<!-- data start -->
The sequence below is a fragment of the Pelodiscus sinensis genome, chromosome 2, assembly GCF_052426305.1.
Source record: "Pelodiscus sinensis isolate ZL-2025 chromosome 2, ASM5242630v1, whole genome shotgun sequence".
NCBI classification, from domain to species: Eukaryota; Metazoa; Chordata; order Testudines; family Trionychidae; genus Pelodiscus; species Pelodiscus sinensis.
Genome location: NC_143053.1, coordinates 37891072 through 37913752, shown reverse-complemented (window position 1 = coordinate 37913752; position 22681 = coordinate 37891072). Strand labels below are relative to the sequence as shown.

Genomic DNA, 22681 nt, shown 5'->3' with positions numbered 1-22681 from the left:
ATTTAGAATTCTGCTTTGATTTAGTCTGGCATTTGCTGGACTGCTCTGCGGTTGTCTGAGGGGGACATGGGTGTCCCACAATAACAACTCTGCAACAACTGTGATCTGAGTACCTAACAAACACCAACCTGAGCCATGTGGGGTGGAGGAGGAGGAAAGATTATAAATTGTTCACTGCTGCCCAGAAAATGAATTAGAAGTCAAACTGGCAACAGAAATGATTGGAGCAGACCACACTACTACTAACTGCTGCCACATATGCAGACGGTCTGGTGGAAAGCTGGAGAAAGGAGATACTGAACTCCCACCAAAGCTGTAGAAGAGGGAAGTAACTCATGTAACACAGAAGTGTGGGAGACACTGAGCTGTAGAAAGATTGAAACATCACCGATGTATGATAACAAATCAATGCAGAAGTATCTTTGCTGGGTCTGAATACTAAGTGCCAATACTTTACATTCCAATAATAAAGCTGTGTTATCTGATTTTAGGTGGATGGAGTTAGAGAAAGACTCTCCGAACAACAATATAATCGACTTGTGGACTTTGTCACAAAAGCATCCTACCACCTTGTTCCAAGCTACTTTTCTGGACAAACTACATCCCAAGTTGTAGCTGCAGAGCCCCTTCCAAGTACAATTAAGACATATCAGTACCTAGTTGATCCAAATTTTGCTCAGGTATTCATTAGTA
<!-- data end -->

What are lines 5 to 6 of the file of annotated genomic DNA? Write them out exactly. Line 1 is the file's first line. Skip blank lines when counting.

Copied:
Genomic DNA, 22681 nt, shown 5'->3' with positions numbered 1-22681 from the left:
ATTTAGAATTCTGCTTTGATTTAGTCTGGCATTTGCTGGACTGCTCTGCGGTTGTCTGAGGGGGACATGGGTGTCCCACAATAACAACTCTGCAACAACTGTGATCTGAGTACCTAACAAACACCAACCTGAGCCATGTGGGGTGGAGGAGGAGGAAAGATTATAAATTGTTCACTGCTGCCCAGAAAATGAATTAGAAGTCAAACTGGCAACAGAAATGATTGGAGCAGACCACACTACTACTAACTGCTGCCACATATGCAGACGGTCTGGTGGAAAGCTGGAGAAAGGAGATACTGAACTCCCACCAAAGCTGTAGAAGAGGGAAGTAACTCATGTAACACAGAAGTGTGGGAGACACTGAGCTGTAGAAAGATTGAAACATCACCGATGTATGATAACAAATCAATGCAGAAGTATCTTTGCTGGGTCTGAATACTAAGTGCCAATACTTTACATTCCAATAATAAAGCTGTGTTATCTGATTTTAGGTGGATGGAGTTAGAGAAAGACTCTCCGAACAACAATATAATCGACTTGTGGACTTTGTCACAAAAGCATCCTACCACCTTGTTCCAAGCTACTTTTCTGGACAAACTACATCCCAAGTTGTAGCTGCAGAGCCCCTTCCAAGTACAATTAAGACATATCAGTACCTAGTTGATCCAAATTTTGCTCAGGTATTCATTAGTA